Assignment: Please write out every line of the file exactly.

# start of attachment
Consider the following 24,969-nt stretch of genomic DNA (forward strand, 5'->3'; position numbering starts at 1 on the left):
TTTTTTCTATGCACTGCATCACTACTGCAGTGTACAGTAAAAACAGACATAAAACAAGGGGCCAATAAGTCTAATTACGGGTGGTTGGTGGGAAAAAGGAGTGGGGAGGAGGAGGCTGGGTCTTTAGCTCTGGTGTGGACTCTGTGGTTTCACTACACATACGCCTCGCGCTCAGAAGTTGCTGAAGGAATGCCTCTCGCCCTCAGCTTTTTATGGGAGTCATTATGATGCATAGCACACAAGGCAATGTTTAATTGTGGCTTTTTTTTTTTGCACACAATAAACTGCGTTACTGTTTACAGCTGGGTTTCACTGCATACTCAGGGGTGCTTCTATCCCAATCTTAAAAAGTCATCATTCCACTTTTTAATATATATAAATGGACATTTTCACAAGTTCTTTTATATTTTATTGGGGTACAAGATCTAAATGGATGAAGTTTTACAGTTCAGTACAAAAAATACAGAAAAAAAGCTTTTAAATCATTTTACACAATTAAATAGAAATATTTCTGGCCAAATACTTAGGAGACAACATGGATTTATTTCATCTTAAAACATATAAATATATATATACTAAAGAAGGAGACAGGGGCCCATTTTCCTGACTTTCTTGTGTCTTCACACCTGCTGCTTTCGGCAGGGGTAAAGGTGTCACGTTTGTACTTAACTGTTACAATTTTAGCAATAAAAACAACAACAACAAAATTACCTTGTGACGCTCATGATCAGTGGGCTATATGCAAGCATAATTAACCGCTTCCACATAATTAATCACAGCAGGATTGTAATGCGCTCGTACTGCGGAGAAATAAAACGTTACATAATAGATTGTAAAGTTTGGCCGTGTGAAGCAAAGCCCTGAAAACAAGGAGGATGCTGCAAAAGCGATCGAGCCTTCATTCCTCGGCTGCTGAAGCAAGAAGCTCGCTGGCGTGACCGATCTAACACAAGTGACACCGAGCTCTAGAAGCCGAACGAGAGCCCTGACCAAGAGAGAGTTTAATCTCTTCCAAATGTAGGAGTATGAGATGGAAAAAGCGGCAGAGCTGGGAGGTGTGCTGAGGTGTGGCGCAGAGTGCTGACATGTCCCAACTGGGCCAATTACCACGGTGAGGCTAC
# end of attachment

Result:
Consider the following 24,969-nt stretch of genomic DNA (forward strand, 5'->3'; position numbering starts at 1 on the left):
TTTTTTCTATGCACTGCATCACTACTGCAGTGTACAGTAAAAACAGACATAAAACAAGGGGCCAATAAGTCTAATTACGGGTGGTTGGTGGGAAAAAGGAGTGGGGAGGAGGAGGCTGGGTCTTTAGCTCTGGTGTGGACTCTGTGGTTTCACTACACATACGCCTCGCGCTCAGAAGTTGCTGAAGGAATGCCTCTCGCCCTCAGCTTTTTATGGGAGTCATTATGATGCATAGCACACAAGGCAATGTTTAATTGTGGCTTTTTTTTTTTGCACACAATAAACTGCGTTACTGTTTACAGCTGGGTTTCACTGCATACTCAGGGGTGCTTCTATCCCAATCTTAAAAAGTCATCATTCCACTTTTTAATATATATAAATGGACATTTTCACAAGTTCTTTTATATTTTATTGGGGTACAAGATCTAAATGGATGAAGTTTTACAGTTCAGTACAAAAAATACAGAAAAAAAGCTTTTAAATCATTTTACACAATTAAATAGAAATATTTCTGGCCAAATACTTAGGAGACAACATGGATTTATTTCATCTTAAAACATATAAATATATATATACTAAAGAAGGAGACAGGGGCCCATTTTCCTGACTTTCTTGTGTCTTCACACCTGCTGCTTTCGGCAGGGGTAAAGGTGTCACGTTTGTACTTAACTGTTACAATTTTAGCAATAAAAACAACAACAACAAAATTACCTTGTGACGCTCATGATCAGTGGGCTATATGCAAGCATAATTAACCGCTTCCACATAATTAATCACAGCAGGATTGTAATGCGCTCGTACTGCGGAGAAATAAAACGTTACATAATAGATTGTAAAGTTTGGCCGTGTGAAGCAAAGCCCTGAAAACAAGGAGGATGCTGCAAAAGCGATCGAGCCTTCATTCCTCGGCTGCTGAAGCAAGAAGCTCGCTGGCGTGACCGATCTAACACAAGTGACACCGAGCTCTAGAAGCCGAACGAGAGCCCTGACCAAGAGAGAGTTTAATCTCTTCCAAATGTAGGAGTATGAGATGGAAAAAGCGGCAGAGCTGGGAGGTGTGCTGAGGTGTGGCGCAGAGTGCTGACATGTCCCAACTGGGCCAATTACCACGGTGAGGCTAC